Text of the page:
Amidst taboos against menstruation, this Indian state celebrates it with a 3-day long festival

Sand art on the Raja festival made by award-winning artist Sudarshan Pattnaik@sudarsansand
  • Odisha celebrates Raja festival starting today.
  • The 3-day long festival celebrates menstruation and womanhood.
  • It also signifies the onset of monsoon in the state.
Though the country still struggles with taboos related to menstruation, the Indian state of Odisha commenced a 3-day long festival celebrating menstruation and womanhood. The Raja festival is celebrated by and for, women and girls.

According to myths, during these three days of the Raja (pronounced raw-jaw) festival Mother Earth or Bhudevi undergoes menstruation. On the fourth day, a ceremonial bath takes place.

Also called Mithuna Sankranti, which means the beginning of the Mithuna month, it signifies the first showers of monsoon in the state which readies the soil for productivity.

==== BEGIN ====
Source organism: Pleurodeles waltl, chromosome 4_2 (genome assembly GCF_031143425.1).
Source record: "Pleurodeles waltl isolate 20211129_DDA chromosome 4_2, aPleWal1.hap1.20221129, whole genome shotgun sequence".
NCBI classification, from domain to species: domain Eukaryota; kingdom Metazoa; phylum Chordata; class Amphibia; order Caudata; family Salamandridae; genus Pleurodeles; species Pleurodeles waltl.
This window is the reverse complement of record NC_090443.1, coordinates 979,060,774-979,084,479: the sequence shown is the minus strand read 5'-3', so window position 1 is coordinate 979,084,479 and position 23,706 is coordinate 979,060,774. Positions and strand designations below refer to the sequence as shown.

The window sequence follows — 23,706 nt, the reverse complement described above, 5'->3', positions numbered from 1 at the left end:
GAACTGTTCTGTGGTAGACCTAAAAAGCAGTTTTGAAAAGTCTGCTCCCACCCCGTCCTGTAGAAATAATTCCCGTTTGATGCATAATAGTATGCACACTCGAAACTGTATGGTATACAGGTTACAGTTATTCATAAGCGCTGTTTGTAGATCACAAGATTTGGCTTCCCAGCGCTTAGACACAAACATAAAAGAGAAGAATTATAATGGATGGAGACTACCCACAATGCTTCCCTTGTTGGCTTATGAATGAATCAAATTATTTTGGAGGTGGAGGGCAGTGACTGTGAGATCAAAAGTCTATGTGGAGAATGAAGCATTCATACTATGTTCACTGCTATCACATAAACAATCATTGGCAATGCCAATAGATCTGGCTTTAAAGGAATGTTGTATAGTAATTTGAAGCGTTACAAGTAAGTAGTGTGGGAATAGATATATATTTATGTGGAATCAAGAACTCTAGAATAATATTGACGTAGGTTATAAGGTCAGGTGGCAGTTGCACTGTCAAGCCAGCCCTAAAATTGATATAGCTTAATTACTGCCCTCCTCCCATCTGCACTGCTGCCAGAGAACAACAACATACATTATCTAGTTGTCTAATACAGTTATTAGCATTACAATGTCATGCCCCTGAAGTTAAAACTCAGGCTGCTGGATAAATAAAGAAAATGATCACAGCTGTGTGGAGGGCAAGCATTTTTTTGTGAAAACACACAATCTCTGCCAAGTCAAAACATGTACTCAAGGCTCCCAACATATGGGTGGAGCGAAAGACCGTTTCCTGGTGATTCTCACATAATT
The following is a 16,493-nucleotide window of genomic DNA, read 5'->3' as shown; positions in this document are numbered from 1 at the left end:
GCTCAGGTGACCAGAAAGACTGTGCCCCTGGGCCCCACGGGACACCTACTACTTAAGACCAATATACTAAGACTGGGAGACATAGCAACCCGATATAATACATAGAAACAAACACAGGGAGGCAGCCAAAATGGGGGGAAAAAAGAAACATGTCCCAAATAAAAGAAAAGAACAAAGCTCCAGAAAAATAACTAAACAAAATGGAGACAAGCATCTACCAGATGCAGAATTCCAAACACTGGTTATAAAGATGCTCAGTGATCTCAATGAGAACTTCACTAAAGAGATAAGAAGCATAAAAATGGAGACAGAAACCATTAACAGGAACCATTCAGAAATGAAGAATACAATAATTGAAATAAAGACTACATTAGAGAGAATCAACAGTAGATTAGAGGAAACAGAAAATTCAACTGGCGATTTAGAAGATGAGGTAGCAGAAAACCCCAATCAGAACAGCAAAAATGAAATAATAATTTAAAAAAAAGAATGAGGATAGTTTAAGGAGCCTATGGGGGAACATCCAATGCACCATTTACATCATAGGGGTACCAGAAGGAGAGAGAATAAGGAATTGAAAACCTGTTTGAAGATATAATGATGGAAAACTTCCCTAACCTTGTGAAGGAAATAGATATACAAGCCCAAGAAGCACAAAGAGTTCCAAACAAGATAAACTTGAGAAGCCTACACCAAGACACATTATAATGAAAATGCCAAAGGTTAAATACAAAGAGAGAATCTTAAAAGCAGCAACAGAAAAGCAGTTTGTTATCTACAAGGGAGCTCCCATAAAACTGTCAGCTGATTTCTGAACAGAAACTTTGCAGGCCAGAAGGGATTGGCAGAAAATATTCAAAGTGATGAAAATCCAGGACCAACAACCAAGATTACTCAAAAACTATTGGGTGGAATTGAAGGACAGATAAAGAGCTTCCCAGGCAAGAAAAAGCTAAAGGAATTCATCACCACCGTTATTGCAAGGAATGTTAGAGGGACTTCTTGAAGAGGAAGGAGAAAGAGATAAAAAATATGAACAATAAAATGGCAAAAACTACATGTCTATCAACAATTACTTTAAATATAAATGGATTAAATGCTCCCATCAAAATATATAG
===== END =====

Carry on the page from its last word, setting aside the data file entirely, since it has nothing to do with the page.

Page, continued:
During the festival, women and girls from across the state buy new clothes, play games and celebrate it by taking a break from work and routine. Agricultural work too comes to a standstill during these days.

Almost every other household will adorn a swing, for the recreation of women and girls to enjoy during the festival.

This festival has also become a talking point on social media lauding Odisha’s cultural heritage. This celebration means that it doesn’t shy away from the topic and mention of menstruation. In India, menstruation is still a taboo and women still fight many stigmas some of which keep them away from kitchens and places of worship.

See Also:
In a country where menstruation is still a taboo, Indian startups are breaking stereotypes
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